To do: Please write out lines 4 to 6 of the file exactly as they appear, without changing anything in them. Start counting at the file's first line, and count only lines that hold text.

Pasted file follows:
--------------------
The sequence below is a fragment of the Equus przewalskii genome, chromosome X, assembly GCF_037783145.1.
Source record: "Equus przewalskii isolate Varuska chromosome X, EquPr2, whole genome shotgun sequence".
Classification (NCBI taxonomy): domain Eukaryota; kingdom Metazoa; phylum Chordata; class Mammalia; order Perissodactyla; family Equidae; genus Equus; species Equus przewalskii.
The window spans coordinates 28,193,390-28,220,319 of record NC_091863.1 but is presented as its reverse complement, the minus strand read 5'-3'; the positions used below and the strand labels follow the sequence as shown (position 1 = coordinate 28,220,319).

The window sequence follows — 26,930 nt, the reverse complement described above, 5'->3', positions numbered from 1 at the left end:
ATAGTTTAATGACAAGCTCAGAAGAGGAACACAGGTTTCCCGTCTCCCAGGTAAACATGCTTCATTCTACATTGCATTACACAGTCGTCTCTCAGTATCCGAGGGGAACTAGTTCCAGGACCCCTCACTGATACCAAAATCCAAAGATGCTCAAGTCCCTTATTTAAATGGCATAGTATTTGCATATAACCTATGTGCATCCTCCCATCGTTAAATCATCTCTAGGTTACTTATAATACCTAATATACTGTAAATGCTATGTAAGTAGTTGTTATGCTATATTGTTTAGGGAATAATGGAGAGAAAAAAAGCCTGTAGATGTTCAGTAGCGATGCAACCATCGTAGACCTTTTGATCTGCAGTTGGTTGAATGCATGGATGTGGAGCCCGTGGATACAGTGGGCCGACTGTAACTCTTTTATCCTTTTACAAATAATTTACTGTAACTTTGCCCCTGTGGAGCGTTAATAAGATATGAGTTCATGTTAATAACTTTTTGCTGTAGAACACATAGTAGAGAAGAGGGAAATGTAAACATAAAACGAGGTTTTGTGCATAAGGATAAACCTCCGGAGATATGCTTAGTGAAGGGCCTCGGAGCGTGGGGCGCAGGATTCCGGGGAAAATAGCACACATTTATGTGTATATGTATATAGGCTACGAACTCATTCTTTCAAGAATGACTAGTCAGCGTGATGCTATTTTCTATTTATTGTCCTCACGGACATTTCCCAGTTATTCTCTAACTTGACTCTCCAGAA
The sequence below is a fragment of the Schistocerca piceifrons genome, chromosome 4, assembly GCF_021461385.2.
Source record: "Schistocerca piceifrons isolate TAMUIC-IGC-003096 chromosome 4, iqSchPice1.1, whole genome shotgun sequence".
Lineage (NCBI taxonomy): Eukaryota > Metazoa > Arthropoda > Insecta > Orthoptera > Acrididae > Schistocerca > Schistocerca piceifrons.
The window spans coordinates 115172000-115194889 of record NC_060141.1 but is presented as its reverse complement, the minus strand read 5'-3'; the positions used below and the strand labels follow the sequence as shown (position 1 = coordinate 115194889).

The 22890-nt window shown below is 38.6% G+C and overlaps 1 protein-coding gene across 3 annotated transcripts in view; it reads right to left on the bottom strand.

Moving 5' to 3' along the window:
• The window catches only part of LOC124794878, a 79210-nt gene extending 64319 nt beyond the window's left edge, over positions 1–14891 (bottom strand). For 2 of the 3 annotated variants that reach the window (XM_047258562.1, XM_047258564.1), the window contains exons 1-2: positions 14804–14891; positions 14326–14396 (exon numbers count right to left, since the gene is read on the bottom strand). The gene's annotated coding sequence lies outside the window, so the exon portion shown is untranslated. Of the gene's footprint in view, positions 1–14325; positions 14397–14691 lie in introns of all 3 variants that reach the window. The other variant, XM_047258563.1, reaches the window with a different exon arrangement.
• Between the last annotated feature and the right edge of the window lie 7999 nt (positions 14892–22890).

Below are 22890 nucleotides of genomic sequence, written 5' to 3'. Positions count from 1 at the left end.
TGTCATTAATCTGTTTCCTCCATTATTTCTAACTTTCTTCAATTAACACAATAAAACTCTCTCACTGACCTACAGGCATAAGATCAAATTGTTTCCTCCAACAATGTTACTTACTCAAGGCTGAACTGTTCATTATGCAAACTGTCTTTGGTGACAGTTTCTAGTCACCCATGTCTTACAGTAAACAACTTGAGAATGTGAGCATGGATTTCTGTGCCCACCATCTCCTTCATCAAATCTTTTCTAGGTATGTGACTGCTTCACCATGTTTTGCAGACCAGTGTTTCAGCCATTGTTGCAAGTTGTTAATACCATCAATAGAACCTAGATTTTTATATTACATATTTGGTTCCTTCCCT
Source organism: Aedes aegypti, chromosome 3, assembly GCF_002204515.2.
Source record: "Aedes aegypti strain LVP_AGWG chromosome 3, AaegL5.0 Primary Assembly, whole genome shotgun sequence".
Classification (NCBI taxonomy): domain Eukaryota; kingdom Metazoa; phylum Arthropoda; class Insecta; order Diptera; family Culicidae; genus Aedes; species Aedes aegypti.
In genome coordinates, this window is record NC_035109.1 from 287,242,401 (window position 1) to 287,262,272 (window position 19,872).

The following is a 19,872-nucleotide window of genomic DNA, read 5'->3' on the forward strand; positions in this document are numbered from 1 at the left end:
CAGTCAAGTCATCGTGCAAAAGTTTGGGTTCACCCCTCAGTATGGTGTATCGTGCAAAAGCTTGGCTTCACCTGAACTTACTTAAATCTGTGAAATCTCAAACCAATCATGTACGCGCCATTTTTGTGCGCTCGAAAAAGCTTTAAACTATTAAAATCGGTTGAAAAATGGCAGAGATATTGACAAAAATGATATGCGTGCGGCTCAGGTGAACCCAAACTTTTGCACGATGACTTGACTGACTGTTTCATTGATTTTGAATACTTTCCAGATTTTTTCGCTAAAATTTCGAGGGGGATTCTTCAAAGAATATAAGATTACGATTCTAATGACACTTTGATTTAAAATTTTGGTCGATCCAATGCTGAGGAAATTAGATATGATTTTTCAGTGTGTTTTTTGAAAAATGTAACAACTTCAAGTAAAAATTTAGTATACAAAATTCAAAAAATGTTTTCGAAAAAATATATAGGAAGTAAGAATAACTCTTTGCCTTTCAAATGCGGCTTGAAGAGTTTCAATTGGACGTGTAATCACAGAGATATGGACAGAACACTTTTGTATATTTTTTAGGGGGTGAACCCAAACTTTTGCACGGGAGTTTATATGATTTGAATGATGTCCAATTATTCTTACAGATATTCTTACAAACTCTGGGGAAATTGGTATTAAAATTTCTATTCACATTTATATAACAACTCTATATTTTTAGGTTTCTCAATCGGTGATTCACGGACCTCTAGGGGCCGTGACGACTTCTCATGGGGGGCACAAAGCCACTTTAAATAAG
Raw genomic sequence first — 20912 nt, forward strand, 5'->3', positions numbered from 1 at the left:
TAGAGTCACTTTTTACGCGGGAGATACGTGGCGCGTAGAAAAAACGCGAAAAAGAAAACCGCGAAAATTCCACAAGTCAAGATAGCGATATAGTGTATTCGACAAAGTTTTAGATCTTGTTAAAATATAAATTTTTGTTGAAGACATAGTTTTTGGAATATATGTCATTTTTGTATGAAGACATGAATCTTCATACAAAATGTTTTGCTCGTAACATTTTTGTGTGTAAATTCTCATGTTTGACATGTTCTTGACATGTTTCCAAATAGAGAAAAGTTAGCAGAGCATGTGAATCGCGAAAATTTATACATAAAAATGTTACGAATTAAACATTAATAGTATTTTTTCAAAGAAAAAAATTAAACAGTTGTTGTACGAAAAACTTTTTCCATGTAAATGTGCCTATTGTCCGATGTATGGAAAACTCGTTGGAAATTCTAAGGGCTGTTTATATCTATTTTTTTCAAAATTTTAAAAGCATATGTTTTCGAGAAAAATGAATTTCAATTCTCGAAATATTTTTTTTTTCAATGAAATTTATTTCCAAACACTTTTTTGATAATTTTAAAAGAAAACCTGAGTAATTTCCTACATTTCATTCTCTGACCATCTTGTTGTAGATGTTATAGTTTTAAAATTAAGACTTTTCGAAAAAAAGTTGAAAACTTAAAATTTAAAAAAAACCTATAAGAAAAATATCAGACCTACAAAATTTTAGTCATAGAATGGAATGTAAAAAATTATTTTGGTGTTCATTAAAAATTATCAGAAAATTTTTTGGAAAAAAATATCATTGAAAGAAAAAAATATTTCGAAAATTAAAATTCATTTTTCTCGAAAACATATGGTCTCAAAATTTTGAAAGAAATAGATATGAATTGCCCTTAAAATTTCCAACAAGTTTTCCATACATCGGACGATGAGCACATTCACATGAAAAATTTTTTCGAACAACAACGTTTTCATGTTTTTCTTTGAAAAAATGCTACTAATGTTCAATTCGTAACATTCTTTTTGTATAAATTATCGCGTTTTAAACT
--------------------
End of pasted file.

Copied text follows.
The window spans coordinates 28,193,390-28,220,319 of record NC_091863.1 but is presented as its reverse complement, the minus strand read 5'-3'; the positions used below and the strand labels follow the sequence as shown (position 1 = coordinate 28,220,319).

The window sequence follows — 26,930 nt, the reverse complement described above, 5'->3', positions numbered from 1 at the left end:
ATAGTTTAATGACAAGCTCAGAAGAGGAACACAGGTTTCCCGTCTCCCAGGTAAACATGCTTCATTCTACATTGCATTACACAGTCGTCTCTCAGTATCCGAGGGGAACTAGTTCCAGGACCCCTCACTGATACCAAAATCCAAAGATGCTCAAGTCCCTTATTTAAATGGCATAGTATTTGCATATAACCTATGTGCATCCTCCCATCGTTAAATCATCTCTAGGTTACTTATAATACCTAATATACTGTAAATGCTATGTAAGTAGTTGTTATGCTATATTGTTTAGGGAATAATGGAGAGAAAAAAAGCCTGTAGATGTTCAGTAGCGATGCAACCATCGTAGACCTTTTGATCTGCAGTTGGTTGAATGCATGGATGTGGAGCCCGTGGATACAGTGGGCCGACTGTAACTCTTTTATCCTTTTACAAATAATTTACTGTAACTTTGCCCCTGTGGAGCGTTAATAAGATATGAGTTCATGTTAATAACTTTTTGCTGTAGAACACATAGTAGAGAAGAGGGAAATGTAAACATAAAACGAGGTTTTGTGCATAAGGATAAACCTCCGGAGATATGCTTAGTGAAGGGCCTCGGAGCGTGGGGCGCAGGATTCCGGGGAAAATAGCACACATTTATGTGTATATGTATATAGGCTACGAACTCATTCTTTCAAGAATGACTAGTCAGCGTGATGCTATTTTCTATTTATTGTCCTCACGGACATTTCCCAGTTATTCTCTAACTTGACTCTCCAGAA